"A lot of women would think, 'I want to be respectable now. I don't want people to know about my past. I'm going to reinvent myself and work in a bank, or something.' But Brenda isn't doing that; she's constantly telling these girls she's one of them. And I love her for that."
Brenda conducts her outreach work under the banner of The Dreamcatcher Foundation, which she founded in 2008 to aid women and girls and fight human trafficking in Chicago. Today, Brenda holds seminars for female sex workers in prisons, as well as talking to "high-risk" girls in inner-city schools. The foundation also owns a van, which Brenda and her colleagues drive around downtown Chicago at night, offering girls on the streets everything from condoms to a support network, should they want to quit drugs or leave the game.
The opening scene of Kim's documentary shows Brenda talking at length to the girls she pulls into her van off the street. Kim and her producer, Lisa Stevens, are right there in the conversation, their camera unflinching, as one women recalls multiple stabbings from a client, followed by another young sex worker talking about her homelessness and crack addiction. There is no other film that listens so calmly and intently to the critically underrepresented voices of women.
Kim Longinotto: Brenda uncovers the secrets and lies passed down from generations in her community. The film shows girls and young women having the courage to change their lives by finally challenging a culture of silence and denial.
Kim Longinotto: Films are journeys and there are always obstacles to face. They seem horribly tough and impossible at times. But the thing is, you're a part of a team. By far my favorite bit is the editing. You have everything you need, so all the heart-wrenching pressure is off. I enjoy watching Ollie work and the film taking shape. Some editors don't like you being in the room all the time so I'm very lucky to work with him. I also learn a lot about how to make my camerawork easier to edit, so that he won't have any problems and the scenes can flow freely.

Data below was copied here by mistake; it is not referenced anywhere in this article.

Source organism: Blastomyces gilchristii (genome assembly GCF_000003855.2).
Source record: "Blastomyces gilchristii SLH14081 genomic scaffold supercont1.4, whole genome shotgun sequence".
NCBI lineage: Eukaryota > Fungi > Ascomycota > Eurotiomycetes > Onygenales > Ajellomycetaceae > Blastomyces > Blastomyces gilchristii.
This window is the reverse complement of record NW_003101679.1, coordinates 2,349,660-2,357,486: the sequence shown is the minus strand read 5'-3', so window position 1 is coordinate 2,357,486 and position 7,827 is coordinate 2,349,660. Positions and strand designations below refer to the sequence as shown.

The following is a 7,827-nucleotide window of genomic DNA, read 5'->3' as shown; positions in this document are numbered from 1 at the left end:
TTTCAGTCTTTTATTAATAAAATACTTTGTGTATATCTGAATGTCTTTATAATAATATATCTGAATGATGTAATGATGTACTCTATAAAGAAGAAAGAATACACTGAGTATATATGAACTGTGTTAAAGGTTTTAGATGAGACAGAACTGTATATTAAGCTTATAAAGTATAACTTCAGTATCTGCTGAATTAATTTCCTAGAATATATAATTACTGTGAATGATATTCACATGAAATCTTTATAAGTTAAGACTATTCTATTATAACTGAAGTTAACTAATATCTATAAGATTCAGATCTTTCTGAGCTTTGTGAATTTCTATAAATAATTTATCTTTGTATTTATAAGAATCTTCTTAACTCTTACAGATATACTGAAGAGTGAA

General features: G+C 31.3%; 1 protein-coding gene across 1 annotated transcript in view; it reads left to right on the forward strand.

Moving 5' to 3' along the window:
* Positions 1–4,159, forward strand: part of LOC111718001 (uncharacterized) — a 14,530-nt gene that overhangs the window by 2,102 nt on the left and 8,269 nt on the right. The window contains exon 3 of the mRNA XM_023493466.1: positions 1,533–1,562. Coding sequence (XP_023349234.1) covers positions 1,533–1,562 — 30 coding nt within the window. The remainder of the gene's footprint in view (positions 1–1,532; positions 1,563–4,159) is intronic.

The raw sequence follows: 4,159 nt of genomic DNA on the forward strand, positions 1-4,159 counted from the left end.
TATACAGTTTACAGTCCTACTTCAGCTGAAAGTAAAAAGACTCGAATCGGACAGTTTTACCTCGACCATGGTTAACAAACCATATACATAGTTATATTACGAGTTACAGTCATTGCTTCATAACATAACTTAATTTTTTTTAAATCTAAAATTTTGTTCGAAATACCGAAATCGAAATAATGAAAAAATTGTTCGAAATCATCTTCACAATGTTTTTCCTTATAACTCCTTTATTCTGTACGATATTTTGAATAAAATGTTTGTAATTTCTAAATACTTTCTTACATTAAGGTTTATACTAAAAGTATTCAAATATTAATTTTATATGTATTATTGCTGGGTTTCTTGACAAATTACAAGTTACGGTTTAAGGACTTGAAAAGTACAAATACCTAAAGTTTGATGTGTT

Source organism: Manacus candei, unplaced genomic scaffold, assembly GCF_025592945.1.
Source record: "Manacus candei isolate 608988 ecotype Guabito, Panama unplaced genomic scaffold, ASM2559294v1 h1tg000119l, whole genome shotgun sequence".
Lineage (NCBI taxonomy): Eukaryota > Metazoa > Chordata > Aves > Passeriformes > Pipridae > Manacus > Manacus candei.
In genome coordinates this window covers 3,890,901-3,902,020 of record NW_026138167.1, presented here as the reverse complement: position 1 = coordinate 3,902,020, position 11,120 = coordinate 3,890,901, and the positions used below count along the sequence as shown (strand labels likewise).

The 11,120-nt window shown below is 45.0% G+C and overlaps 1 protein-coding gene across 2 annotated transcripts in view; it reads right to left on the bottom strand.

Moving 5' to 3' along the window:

Kim Longinotto: I used the Sony PDW 800. I really value this camera. No problems with it at all. I asked a friendly technician, Lee Elphick, to set the menu for me as I'm really bad with all that stuff. It's really good in low light and the other images are fab too. People often say that smaller cameras give you more access. I think that's rubbish. It's our job to make the camera just an extension of what we're doing.
Kim Longinotto: Teddy Leifer was able to raise the money. But we did do The Good Pitch in Chicago. I wasn't very successful at all as I was truly terrible at pitching. I was also bad at pitching at the BBC as they asked me if it would be a good film and how it would be different from other films on the same subject. I foolishly admitted, "I don't know."
Kim Longinotto: I really want people to feel that it opens a window into their own experience; to see things differently in their own lives. I know it changed me and made me able to re-visit feelings hidden in my past. I hope they'll be inspired by Brenda's story and also relate to the other people in the film. It's a film about change and we all need to find the courage to move forward in our lives and learn from our mistakes.
Kim Longinotto: I always worry straight after making a film, that it will be my last. I have to desperately want to do something to have the courage to embark on a new one. I'm addicted to the terror and passion of making a film.